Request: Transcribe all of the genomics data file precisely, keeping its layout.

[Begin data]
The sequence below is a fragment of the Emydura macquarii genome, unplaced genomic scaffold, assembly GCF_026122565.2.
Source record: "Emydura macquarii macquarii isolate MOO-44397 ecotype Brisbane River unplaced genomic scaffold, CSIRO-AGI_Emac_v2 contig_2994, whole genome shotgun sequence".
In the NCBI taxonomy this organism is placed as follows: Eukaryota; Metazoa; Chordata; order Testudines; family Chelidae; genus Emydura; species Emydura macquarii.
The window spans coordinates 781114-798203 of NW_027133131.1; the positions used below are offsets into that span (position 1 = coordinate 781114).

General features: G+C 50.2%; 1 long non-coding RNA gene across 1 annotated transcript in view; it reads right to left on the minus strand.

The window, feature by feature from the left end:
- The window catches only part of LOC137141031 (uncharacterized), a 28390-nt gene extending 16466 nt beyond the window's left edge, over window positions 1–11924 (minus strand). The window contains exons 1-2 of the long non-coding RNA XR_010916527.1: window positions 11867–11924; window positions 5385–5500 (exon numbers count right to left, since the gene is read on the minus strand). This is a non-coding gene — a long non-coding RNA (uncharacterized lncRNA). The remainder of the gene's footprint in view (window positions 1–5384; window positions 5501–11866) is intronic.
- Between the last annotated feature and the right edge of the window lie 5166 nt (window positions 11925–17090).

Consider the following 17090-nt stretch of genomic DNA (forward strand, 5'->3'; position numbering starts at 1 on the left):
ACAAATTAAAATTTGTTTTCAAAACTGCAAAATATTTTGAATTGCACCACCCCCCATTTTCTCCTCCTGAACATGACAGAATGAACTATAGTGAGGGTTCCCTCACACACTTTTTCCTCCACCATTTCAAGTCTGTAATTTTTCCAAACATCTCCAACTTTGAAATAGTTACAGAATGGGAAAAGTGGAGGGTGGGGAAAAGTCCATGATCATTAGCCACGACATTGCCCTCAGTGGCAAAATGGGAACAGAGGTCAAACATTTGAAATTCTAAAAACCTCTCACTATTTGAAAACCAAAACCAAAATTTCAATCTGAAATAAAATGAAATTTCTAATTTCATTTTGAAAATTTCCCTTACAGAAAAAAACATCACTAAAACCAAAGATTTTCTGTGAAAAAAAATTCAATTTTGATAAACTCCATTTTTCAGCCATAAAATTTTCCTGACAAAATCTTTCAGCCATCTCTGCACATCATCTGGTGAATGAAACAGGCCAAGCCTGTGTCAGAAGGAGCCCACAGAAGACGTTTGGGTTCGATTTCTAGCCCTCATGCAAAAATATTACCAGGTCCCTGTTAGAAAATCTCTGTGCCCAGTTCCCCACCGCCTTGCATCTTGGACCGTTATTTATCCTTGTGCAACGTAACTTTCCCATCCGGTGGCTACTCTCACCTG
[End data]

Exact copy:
The sequence below is a fragment of the Emydura macquarii genome, unplaced genomic scaffold, assembly GCF_026122565.2.
Source record: "Emydura macquarii macquarii isolate MOO-44397 ecotype Brisbane River unplaced genomic scaffold, CSIRO-AGI_Emac_v2 contig_2994, whole genome shotgun sequence".
In the NCBI taxonomy this organism is placed as follows: Eukaryota; Metazoa; Chordata; order Testudines; family Chelidae; genus Emydura; species Emydura macquarii.
The window spans coordinates 781114-798203 of NW_027133131.1; the positions used below are offsets into that span (position 1 = coordinate 781114).

General features: G+C 50.2%; 1 long non-coding RNA gene across 1 annotated transcript in view; it reads right to left on the minus strand.

The window, feature by feature from the left end:
- The window catches only part of LOC137141031 (uncharacterized), a 28390-nt gene extending 16466 nt beyond the window's left edge, over window positions 1–11924 (minus strand). The window contains exons 1-2 of the long non-coding RNA XR_010916527.1: window positions 11867–11924; window positions 5385–5500 (exon numbers count right to left, since the gene is read on the minus strand). This is a non-coding gene — a long non-coding RNA (uncharacterized lncRNA). The remainder of the gene's footprint in view (window positions 1–5384; window positions 5501–11866) is intronic.
- Between the last annotated feature and the right edge of the window lie 5166 nt (window positions 11925–17090).

Consider the following 17090-nt stretch of genomic DNA (forward strand, 5'->3'; position numbering starts at 1 on the left):
ACAAATTAAAATTTGTTTTCAAAACTGCAAAATATTTTGAATTGCACCACCCCCCATTTTCTCCTCCTGAACATGACAGAATGAACTATAGTGAGGGTTCCCTCACACACTTTTTCCTCCACCATTTCAAGTCTGTAATTTTTCCAAACATCTCCAACTTTGAAATAGTTACAGAATGGGAAAAGTGGAGGGTGGGGAAAAGTCCATGATCATTAGCCACGACATTGCCCTCAGTGGCAAAATGGGAACAGAGGTCAAACATTTGAAATTCTAAAAACCTCTCACTATTTGAAAACCAAAACCAAAATTTCAATCTGAAATAAAATGAAATTTCTAATTTCATTTTGAAAATTTCCCTTACAGAAAAAAACATCACTAAAACCAAAGATTTTCTGTGAAAAAAAATTCAATTTTGATAAACTCCATTTTTCAGCCATAAAATTTTCCTGACAAAATCTTTCAGCCATCTCTGCACATCATCTGGTGAATGAAACAGGCCAAGCCTGTGTCAGAAGGAGCCCACAGAAGACGTTTGGGTTCGATTTCTAGCCCTCATGCAAAAATATTACCAGGTCCCTGTTAGAAAATCTCTGTGCCCAGTTCCCCACCGCCTTGCATCTTGGACCGTTATTTATCCTTGTGCAACGTAACTTTCCCATCCGGTGGCTACTCTCACCTG